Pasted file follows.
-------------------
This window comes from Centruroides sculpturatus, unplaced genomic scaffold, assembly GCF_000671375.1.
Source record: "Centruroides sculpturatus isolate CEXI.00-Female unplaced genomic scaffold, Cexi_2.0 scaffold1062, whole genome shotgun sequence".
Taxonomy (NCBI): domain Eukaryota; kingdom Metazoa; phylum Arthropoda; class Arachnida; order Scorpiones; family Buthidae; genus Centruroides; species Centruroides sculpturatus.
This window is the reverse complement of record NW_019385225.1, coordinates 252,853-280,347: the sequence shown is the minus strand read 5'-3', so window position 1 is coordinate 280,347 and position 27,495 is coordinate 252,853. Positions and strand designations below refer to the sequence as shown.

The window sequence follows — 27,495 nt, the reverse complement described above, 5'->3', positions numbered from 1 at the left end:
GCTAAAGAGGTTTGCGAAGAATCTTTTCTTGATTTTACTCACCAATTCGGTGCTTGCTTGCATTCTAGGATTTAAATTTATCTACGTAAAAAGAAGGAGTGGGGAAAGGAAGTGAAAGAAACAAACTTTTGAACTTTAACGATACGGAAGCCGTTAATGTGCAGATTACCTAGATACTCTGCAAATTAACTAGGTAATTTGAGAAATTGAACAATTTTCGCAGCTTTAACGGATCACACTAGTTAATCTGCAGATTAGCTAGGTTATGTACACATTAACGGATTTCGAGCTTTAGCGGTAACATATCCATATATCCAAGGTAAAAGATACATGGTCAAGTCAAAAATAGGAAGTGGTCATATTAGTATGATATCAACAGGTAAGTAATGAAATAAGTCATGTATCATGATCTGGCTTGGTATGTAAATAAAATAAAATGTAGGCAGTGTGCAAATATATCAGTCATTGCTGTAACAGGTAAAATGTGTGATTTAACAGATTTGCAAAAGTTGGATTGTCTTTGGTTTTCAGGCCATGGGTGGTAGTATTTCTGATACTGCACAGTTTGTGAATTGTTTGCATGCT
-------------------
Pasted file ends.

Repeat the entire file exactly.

This window comes from Centruroides sculpturatus, unplaced genomic scaffold, assembly GCF_000671375.1.
Source record: "Centruroides sculpturatus isolate CEXI.00-Female unplaced genomic scaffold, Cexi_2.0 scaffold1062, whole genome shotgun sequence".
Taxonomy (NCBI): domain Eukaryota; kingdom Metazoa; phylum Arthropoda; class Arachnida; order Scorpiones; family Buthidae; genus Centruroides; species Centruroides sculpturatus.
This window is the reverse complement of record NW_019385225.1, coordinates 252,853-280,347: the sequence shown is the minus strand read 5'-3', so window position 1 is coordinate 280,347 and position 27,495 is coordinate 252,853. Positions and strand designations below refer to the sequence as shown.

The window sequence follows — 27,495 nt, the reverse complement described above, 5'->3', positions numbered from 1 at the left end:
GCTAAAGAGGTTTGCGAAGAATCTTTTCTTGATTTTACTCACCAATTCGGTGCTTGCTTGCATTCTAGGATTTAAATTTATCTACGTAAAAAGAAGGAGTGGGGAAAGGAAGTGAAAGAAACAAACTTTTGAACTTTAACGATACGGAAGCCGTTAATGTGCAGATTACCTAGATACTCTGCAAATTAACTAGGTAATTTGAGAAATTGAACAATTTTCGCAGCTTTAACGGATCACACTAGTTAATCTGCAGATTAGCTAGGTTATGTACACATTAACGGATTTCGAGCTTTAGCGGTAACATATCCATATATCCAAGGTAAAAGATACATGGTCAAGTCAAAAATAGGAAGTGGTCATATTAGTATGATATCAACAGGTAAGTAATGAAATAAGTCATGTATCATGATCTGGCTTGGTATGTAAATAAAATAAAATGTAGGCAGTGTGCAAATATATCAGTCATTGCTGTAACAGGTAAAATGTGTGATTTAACAGATTTGCAAAAGTTGGATTGTCTTTGGTTTTCAGGCCATGGGTGGTAGTATTTCTGATACTGCACAGTTTGTGAATTGTTTGCATGCT